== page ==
Throughout The Godfather, Part III, Vincent wears the same array of gold jewelry, including a chain-link ID bracelet with “VINCENT” etched into the nameplate tag on his right wrist, a ring with a flat ovular surface on the third finger of his right hand, and a thin gold necklace with a gold cross that hangs low, buried in Andy Garcia’s chest hair as seen when he wraps on his scarlet silk robe to confront the killers in his apartment.
The knee-length silk dressing gown has a subtle self-polka dot pattern and ties with a sash around his waist.
Vincent uses a Beretta Cheetah semi-automatic pistol to great effect against the two killers, presumably having taken it from the thug credited as Mask #2 (Michael Bowen) and eventually used to dispatch both.
Beretta introduced this Series 81 line of compact pistols to the market in 1976, thus it’s not an anachronism to be featured in this scene set in 1979. Cosmetically similar (but not identical) to the larger Beretta 92 series that had been introduced the same year, the alloy-framed Cheetah pistols are blowback-operated and chambered for smaller pistol calibers including .32 ACP, .380 ACP, and .22 LR. The moniker is consistent with Beretta marketing its pistols with feline names like the Bobcat, Cougar, Jaguar, and Tomcat in addition to their numeric designations.
The rounded trigger guard on Vincent’s pistol suggests that it’s an earlier model (prior to the squared “combat” trigger guards introduced for the F and FS versions), though it lacks the wooden grips found on base models so it’s more likely a B or BB version evolution.
Based on the bore size, I also believe Vincent wields one of the .380 ACP model Cheetahs, which rules out the .32-caliber Models 81 and 82 and the .22-caliber Model 87. Of the remaining .380 ACP pistols, I don’t believe it’s a Model 86 as it lacks the tip-up barrel that loads a round directly into the chamber, nor does it have the longer 4″ barrel of the Model 83. Given how Garcia’s hand closes over the grip, I believe it’s not the Model 84 with its double-stacked 13-round capacity; thus, process of elimination suggests that Vincent uses a Beretta Model 85BB “Cheetah” with a 3.81″ barrel and single-stack magazine carrying eight rounds of .380 ACP.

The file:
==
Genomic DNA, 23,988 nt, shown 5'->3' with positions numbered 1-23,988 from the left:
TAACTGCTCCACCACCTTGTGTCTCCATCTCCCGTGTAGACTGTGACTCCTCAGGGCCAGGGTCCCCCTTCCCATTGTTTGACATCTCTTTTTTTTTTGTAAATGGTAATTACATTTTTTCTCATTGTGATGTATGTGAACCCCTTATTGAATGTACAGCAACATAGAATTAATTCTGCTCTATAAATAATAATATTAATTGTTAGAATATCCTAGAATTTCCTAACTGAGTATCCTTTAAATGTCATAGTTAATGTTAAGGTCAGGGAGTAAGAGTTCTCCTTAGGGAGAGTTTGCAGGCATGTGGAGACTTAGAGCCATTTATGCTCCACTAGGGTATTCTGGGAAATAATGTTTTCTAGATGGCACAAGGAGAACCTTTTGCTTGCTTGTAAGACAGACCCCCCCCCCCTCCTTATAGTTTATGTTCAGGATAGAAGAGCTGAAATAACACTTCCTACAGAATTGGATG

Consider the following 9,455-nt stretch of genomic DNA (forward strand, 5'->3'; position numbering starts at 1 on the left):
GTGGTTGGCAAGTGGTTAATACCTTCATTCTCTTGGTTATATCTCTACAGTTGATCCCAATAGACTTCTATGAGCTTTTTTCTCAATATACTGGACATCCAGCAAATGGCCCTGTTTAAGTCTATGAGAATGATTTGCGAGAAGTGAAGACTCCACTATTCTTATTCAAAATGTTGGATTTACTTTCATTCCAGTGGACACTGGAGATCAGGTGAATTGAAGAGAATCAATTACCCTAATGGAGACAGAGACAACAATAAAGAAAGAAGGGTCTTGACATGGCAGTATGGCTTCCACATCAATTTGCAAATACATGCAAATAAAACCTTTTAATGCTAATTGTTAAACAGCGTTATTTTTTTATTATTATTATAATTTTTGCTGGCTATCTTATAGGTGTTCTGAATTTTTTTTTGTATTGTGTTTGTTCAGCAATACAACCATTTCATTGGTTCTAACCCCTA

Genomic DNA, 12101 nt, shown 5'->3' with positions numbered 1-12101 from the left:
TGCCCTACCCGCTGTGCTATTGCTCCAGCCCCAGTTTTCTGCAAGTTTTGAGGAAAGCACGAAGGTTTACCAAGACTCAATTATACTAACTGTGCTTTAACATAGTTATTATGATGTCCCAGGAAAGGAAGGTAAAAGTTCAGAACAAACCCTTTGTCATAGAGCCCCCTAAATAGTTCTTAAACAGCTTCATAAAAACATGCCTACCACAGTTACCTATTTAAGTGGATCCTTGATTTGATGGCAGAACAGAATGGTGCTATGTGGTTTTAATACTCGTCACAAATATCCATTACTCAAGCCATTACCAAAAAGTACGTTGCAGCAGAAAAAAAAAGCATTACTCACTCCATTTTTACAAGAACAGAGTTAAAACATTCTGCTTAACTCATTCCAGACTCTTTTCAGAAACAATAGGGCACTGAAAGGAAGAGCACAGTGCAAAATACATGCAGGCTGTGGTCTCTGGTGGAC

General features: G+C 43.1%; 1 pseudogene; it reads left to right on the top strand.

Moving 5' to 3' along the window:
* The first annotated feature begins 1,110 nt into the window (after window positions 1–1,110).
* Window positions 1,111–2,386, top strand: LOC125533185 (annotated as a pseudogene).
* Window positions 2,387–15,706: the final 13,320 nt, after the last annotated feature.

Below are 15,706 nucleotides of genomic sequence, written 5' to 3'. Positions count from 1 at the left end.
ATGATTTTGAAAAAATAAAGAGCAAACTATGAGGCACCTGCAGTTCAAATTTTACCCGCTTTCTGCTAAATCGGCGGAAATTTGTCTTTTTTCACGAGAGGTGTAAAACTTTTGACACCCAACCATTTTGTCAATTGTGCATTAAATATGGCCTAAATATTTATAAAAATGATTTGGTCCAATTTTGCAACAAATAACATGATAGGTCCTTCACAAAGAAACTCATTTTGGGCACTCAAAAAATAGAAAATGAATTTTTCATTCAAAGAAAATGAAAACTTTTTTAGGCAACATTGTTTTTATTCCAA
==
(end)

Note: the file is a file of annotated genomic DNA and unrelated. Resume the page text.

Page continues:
In this close-up that requires Vincent to actually kill Mask #2, his Cheetah is swapped out for what appears to be a Walther PP pistol, though it’s likely that this was just a non-firing “non-gun” used for the actor’s safety rather than a functioning blank-firing pistol. Like the Cheetah series, the Walther PP is typically chambered in .32 ACP and .380 ACP with limited models also available in .22 LR.
Vincent would later use another similarly-framed Beretta, a .32-caliber Model 70, during the film’s final sequence set at the Sicilian opera. The Beretta Cheetah had also appeared in the 1983 Scarface remake, in which Al Pacino carried a .32-caliber Model 81 as a more practical supplement to his “little friend”, and a Model 85BB would famously feature as the gun Tony Soprano (James Gandolfini) pulled from inside a fish’s mouth for a kill in the first season finale of The Sopranos.
What to Imbibe
Above his headboard, Vincent keeps a bottle of Jack Daniel’s and a glass suggesting that he poured some out before his tryst with Grace. This Tennessee whiskey would be on-brand for Vincent as a noted favorite of famous icons reputed for brashness and badassery from Frank Sinatra to Keith Richards. (Vincent probably considers himself an amalgamation of both!)
How to Get the Look
Not yet the sophisticated dresser he would become under his uncle Michael’s tutelage, Vincent Mancini crashes a Corleone family celebration in a black leather jacket over a blood red shirt. Points for formality as he at least wears a tie (and in his uncle’s new favorite print), and his minor sartorial controversy isn’t offensive enough to keep him out of the family photograph taken to commemorate the event.
Decades later, Vincent’s leather sports coat and tie would be considerably dressier than many men wear to parties, and this time of year makes his festive holiday red shirt particularly welcome.
- Black leather single-breasted 2-button sport jacket with cran necker lapels, welted breast pocket, straight jetted hip pockets, 4-button narrow-“turnback” cuffs, and ventless back
- Burgundy silky shirt with point collar, set-in breast pocket, and button cuffs
- Bronze-on-red paisley silk tie
- Black wool flat front trousers with belt loops, side pockets, and plain-hemmed bottoms
- Black calf leather cap-toe oxford shoes
- Gold necklace with cross
- Gold wristwatch with off-white round dial on dark brown textured leather strap
- Gold chain-link ID bracelet
- Gold ring with flat ovular surface
Vincent’s bracelet and ring can be most clearly seen as he cooks with Mary while in hiding.
Do Yourself a Favor and…
Check out the series and find Coppola’s recut The Godfather, Coda: The Death of Michael Corleone.
Do I look like a guy who’s gonna lose?